SEQUIM - A big garage north of Sequim is purple but neighbors are seeing red. As in red ink.
SEQUIM — The big garage with an apartment on top is bright purple, but neighbors are seeing red.
About two dozen Dungeness-area residents have signed a petition seeking property tax relief from Clallam County because of the building, which towers over nearby low-profile, neutral-colored houses in the Dungeness area of the north Olympic Peninsula.
County Assessor Pamela Rushton told the Peninsula Daily News of Port Angeles that it’s the first tax relief request she has seen based on bright colors.
Even if property values are down, Rushton said, it will be hard to determine whether the garage or the recession is to blame — and to be considered for relief, each taxpayer must file an individual request.
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The owners of the garage, Cindy Zechenelly, of San Jose, Calif., and her husband, Blaine, say they plan to build a house on the property and move there in 2011 or so.
She said the choice of lavender paint for the four-car garage and violet for the apartment on top, both applied in December, was inspired mainly by Victorian houses in San Francisco, but also to reflect Sequim’s claim to be the lavender-growing capital of North America.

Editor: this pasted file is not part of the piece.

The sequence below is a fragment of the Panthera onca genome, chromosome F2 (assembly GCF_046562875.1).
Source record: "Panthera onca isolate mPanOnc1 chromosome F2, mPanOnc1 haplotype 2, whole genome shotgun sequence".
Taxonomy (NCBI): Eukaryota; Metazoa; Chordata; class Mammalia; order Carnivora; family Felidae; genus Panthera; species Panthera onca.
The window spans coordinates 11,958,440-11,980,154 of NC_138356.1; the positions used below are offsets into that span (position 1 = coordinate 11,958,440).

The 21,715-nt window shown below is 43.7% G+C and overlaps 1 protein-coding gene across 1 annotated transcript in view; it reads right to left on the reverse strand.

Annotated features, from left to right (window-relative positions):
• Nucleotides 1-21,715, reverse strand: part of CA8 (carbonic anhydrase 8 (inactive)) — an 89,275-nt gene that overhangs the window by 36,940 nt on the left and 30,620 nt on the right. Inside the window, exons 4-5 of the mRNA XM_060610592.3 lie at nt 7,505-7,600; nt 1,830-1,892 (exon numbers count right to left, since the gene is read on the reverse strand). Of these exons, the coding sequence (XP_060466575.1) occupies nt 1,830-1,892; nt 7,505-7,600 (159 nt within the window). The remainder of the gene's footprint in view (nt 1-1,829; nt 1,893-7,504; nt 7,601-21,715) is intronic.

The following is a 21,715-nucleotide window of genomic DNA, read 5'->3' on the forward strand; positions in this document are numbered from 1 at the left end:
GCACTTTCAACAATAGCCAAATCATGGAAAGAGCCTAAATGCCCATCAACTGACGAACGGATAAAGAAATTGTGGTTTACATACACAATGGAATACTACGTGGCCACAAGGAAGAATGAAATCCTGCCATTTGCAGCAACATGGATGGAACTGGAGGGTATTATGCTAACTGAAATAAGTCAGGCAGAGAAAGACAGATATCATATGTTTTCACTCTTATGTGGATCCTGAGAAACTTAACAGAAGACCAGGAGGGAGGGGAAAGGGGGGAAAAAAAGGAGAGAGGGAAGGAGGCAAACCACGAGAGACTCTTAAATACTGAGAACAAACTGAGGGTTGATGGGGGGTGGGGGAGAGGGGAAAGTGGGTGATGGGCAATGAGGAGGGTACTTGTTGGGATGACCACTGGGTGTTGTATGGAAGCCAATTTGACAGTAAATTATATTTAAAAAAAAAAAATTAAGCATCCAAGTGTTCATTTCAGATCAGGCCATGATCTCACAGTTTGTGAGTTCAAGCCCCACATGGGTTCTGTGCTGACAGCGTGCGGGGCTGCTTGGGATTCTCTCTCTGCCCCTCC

“I call it the purple people-eater,” said Brianna Juel, a neighbor who circulated the petition.
Andi Taylor, who lives next door and finds the white interior of her home bathed with a purple glow, calls it Barney, after the purple dinosaur on public television.
“We had them (the Zechenellys) over for dinner last June,” Taylor said. “They said they were going to build a country Victorian, so we knew it was going to be big.”
Mostly it’s the color, though, that has made it “the focal point of the community,” said Brian Juel, Brianna’s father, who has lived in the area for 16 years.
The garage “has polluted our views, taking our eyes off the true natural beauty” of the landscape and nearby Strait of Juan de Fuca, he wrote in the petition.
“I know people have every right to build whatever they want,” Juel told the newspaper, “but it affects others.”
He added that he plans to plant a weeping willow tree between his home and the new building “to somehow mask that house out of my view.”
If the Zechenellys move to the neighborhood as planned, “it’s going be a very tense situation for them,” Taylor said. “Cindy has said she doesn’t want this to affect our friendship … she knows I don’t like it.”
Taylor said the flap had one positive effect, getting the neighbors to meet each other.
“If everyone on this street painted their houses to match,” she joked, “we could charge admission.”